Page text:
and nonlinear calculations in the pixel shader.0c without wrapping or mipmapping capability 48 . linear calculations in the vertex shader. perform constant calculations on the CPU. 5.GeForce FX Programming Tips In general. Supported Texture Formats 2D N Y Y Y Y Y Y N N N N N N N Y N N N N Y Y Y N 2D N Y Y Y N Y Cube N Y Y Y Y Y Y N N N N N N N Y N N N N Y Y Y N Cube N Y N Y N N 3D N Y Y Y Y Y Y N N N N N N N Y N N N N Y Y Y N 3D N Y N Y N N MIP N Y Y Y Y Y Y N N N N N N N Y N N N N Y Y Y N MIP N Y N Y N N Filter N Y Y Y Y Y Y N N N N N N N Y N N N N Y Y Y N Filter N N N N N N sRGB N Y Y Y Y Y Y N N/A N N N N N N N N N N N N N N sRGB N/A N/A N/A N/A N/A N/A Render N Y Y Y Y N N N N N N N N N N N N N N N N N N Render N Y Y Y N Y Blend N Y Y Y Y N N N N N N N N N N N N N N N N N N Blend N N N N N N Vertex N N N N N N N N N N N N N N N N N N N N N N N Vertex N N N N N N Vertex N N N Integer Formats R8G8B8 A8R8G8B8 X8R8G8B8 R5G6B5 X1R5G5B5 A1R5G5B5 A4R4G4B4 R3G3B2 A8 A8R3G3B2 X4R4G4B4 A2B10G10R10 A8B8G8R8 X8B8G8R8 G16R16 A2R10G10B10 A16B16G16R16 A8P8 P8 L8 L16 A8L8 A4L4 Float Formats R16F G16R16F A16B16G16R16F* R32F G32R32F A32B32G32R32F* Shadow Map 2D Cube 3D MIP Filter sRGB Render Blend D24X8 Y N N Y Y N/A Y N/A D24S8 Y N N Y Y N/A Y N/A D16 Y N N Y Y N/A Y N/A * Exposed in DX9.6.

5. On GeForce FX hardware. and one. One is to compile using HLSL or Cg with the ps_2_x profile. 49 . 5. which uses the above functionality but does not check against a particular set of capability bits. floating-point render targets don’t support blending and floating-point textures larger than 32-bits per texel don’t support mipmapping or filtering. Using Floating-Point Render Targets The GeForce FX family supports four-component floating-point render targets in 64-bit and 128-bit. including derivative calculations (through DDX and DDY).7. GeForce4. and GeForce3 GPUs have dedicated hardware to normal map hemisphere remapping from a 2-component normal map. You can access this functionality from a high-level shading language in two ways. and multiple low-precision components can be packed into a single larger-precision component using the pack/unpack instructions in NV_fragment_program. you should use the CxV8U8 format.8.NVIDIA GPU Programming Guide 5. since on these parts it may be faster than to use this format rather than deriving Z in the shader. longer shaders. For these GPUs.9. The better approach is to use the ps_2_a profile. floating-point textures are exposed through the NV_float_buffer extension. and predication support. which is a profile that exactly matches the GeForce FX family’s shading capabilities and produces more optimized code. Using ps_2_x and ps_2_a in DirectX GeForce FX supports several features beyond ps_2_0 functionality. Under OpenGL. Normal Maps GeForce FX.and two-component 32-bit floating point render targets and mipmapped textures. Applications can emulate NEAREST_MIPMAP_NEAREST floating-point cubemaps and volume textures using the pack/unpack instructions on ordinary RGBA8 textures (support is limited to a single fp32 or 2 fp16 components).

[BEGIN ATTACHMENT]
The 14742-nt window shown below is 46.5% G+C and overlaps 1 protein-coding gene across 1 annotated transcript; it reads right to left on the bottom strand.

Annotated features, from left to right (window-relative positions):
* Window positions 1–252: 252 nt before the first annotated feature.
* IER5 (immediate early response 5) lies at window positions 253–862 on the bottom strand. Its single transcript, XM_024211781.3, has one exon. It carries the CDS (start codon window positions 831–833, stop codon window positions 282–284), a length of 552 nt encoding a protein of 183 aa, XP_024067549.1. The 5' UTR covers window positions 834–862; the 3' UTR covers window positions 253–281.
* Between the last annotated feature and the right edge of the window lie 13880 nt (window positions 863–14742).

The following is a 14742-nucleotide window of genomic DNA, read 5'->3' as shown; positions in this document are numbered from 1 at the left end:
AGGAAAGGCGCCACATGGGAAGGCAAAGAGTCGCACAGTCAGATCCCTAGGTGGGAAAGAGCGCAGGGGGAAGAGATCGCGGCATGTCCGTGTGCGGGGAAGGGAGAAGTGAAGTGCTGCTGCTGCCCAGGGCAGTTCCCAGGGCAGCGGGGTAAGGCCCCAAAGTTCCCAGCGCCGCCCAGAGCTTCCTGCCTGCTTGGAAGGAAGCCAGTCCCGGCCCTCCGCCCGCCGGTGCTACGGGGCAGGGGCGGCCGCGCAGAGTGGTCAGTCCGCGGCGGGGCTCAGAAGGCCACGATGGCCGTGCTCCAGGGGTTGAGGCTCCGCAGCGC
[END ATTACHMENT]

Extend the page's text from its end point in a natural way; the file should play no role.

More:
com/object/melody_home. To create high quality normal maps that make a low-poly model look like a high-poly model. but continue to support half because of its higher 5. please see our Bump Map compression whitepaper at http://developer. click the "Generate Normal Map" button and watch Melody go to town. 50 . The only differences are with respect to performance: that is. Each product in the family has the same vertex and pixel shading features. then load your high-poly reference model. the best way to achieve maximum performance on the GeForce FX architecture may be to use a mixture of ps_1_* and ps_2_* shaders. pure floating-point shaders do not run as fast as a combination of fixed. Simply load your low poly working model. and floating-point textures compared to their fixed-point counterparts.html. and the specular term in another pass using a ps_1_4 or ps_2_0 shader. Melody is available at http://developer.11. GeForce 6 & 7 Series GPUs have much faster float performance. However.10. Newer Chips and Architectures The GeForce FX architecture is now available in a wide range of models and prices. and GeForce 7 Series architectures have the most flexible shader capabilities in the industry—from long shader programs to true derivative calculations. floating-point render targets.nvidia. For instance. 5. on GeForce FX hardware. use NVIDIA Melody.and floating-point shaders. GeForce 6 Series. Summary The GeForce FX. They are also more orthogonal with respect to the float and half types. For many shaders. the number of vertex and pixel processors.html.GeForce FX Programming Tips For more information about normal maps.nvidia. for per-pixel lighting it may be faster to do the diffuse lighting term in a ps_1_1 shader. by handling scalability through only geometry LOD or screen resolution. These features let developers easily scale their games targeting GeForce FX and beyond—for example.